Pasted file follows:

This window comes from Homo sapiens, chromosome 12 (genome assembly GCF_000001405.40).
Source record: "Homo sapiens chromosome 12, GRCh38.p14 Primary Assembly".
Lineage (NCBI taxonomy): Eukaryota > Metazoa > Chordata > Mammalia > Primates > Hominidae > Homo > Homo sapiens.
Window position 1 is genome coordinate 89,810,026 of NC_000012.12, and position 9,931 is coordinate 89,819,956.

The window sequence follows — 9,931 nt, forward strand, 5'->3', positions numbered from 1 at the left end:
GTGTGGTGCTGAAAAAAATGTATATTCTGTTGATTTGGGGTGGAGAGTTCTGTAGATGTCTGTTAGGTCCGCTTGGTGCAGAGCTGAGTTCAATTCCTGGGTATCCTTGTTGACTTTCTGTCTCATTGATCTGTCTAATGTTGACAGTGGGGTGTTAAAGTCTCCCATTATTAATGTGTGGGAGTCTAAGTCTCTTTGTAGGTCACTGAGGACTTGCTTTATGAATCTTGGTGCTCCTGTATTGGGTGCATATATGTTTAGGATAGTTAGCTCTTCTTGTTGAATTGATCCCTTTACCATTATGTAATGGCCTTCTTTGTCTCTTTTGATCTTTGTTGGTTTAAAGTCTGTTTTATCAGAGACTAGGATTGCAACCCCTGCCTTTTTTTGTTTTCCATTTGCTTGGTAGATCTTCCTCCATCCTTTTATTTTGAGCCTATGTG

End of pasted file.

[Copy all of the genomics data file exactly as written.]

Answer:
This window comes from Homo sapiens, chromosome 12 (genome assembly GCF_000001405.40).
Source record: "Homo sapiens chromosome 12, GRCh38.p14 Primary Assembly".
Lineage (NCBI taxonomy): Eukaryota > Metazoa > Chordata > Mammalia > Primates > Hominidae > Homo > Homo sapiens.
Window position 1 is genome coordinate 89,810,026 of NC_000012.12, and position 9,931 is coordinate 89,819,956.

The window sequence follows — 9,931 nt, forward strand, 5'->3', positions numbered from 1 at the left end:
GTGTGGTGCTGAAAAAAATGTATATTCTGTTGATTTGGGGTGGAGAGTTCTGTAGATGTCTGTTAGGTCCGCTTGGTGCAGAGCTGAGTTCAATTCCTGGGTATCCTTGTTGACTTTCTGTCTCATTGATCTGTCTAATGTTGACAGTGGGGTGTTAAAGTCTCCCATTATTAATGTGTGGGAGTCTAAGTCTCTTTGTAGGTCACTGAGGACTTGCTTTATGAATCTTGGTGCTCCTGTATTGGGTGCATATATGTTTAGGATAGTTAGCTCTTCTTGTTGAATTGATCCCTTTACCATTATGTAATGGCCTTCTTTGTCTCTTTTGATCTTTGTTGGTTTAAAGTCTGTTTTATCAGAGACTAGGATTGCAACCCCTGCCTTTTTTTGTTTTCCATTTGCTTGGTAGATCTTCCTCCATCCTTTTATTTTGAGCCTATGTG